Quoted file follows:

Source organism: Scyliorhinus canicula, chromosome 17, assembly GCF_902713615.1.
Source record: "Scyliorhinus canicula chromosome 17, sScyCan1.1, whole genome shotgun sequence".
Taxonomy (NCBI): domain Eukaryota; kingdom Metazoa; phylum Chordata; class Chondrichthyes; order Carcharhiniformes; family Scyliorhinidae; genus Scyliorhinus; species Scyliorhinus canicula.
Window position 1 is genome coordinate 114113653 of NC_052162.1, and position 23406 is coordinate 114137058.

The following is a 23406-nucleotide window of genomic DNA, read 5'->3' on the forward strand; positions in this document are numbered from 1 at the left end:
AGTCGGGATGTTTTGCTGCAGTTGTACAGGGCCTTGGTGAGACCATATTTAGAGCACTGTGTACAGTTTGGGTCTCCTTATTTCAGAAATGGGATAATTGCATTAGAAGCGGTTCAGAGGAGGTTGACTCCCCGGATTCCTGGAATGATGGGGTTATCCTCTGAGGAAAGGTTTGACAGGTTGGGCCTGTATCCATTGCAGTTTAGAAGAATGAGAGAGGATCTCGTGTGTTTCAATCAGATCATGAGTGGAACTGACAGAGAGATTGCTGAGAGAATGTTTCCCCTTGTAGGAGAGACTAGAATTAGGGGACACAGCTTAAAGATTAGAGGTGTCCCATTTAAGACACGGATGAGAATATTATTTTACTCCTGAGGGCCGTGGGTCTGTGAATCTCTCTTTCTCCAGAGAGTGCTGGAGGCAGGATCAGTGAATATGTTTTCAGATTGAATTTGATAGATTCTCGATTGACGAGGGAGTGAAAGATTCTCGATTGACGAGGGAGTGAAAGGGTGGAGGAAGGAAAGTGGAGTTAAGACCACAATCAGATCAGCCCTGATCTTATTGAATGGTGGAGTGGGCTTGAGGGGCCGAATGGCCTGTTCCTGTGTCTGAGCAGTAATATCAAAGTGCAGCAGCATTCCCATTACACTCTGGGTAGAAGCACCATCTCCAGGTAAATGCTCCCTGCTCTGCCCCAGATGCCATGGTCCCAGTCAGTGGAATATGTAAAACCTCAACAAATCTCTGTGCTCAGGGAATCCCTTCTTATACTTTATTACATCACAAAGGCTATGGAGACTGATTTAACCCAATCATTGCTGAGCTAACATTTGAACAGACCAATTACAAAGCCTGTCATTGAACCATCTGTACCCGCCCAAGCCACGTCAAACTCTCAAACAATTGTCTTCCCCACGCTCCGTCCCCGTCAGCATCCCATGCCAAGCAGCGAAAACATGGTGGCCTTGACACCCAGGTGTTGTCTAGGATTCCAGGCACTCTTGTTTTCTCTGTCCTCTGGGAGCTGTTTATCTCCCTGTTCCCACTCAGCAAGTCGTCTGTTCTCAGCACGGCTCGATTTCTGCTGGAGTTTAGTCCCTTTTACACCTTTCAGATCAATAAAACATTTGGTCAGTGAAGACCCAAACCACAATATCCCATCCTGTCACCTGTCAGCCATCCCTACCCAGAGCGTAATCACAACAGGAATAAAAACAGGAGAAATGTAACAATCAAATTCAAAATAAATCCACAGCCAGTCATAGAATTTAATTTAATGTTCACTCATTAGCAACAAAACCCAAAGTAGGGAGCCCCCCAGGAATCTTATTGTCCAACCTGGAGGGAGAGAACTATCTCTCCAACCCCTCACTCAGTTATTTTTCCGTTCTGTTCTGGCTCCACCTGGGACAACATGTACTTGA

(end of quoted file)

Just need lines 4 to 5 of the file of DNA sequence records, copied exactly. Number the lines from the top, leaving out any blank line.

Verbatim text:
Window position 1 is genome coordinate 114113653 of NC_052162.1, and position 23406 is coordinate 114137058.

The following is a 23406-nucleotide window of genomic DNA, read 5'->3' on the forward strand; positions in this document are numbered from 1 at the left end: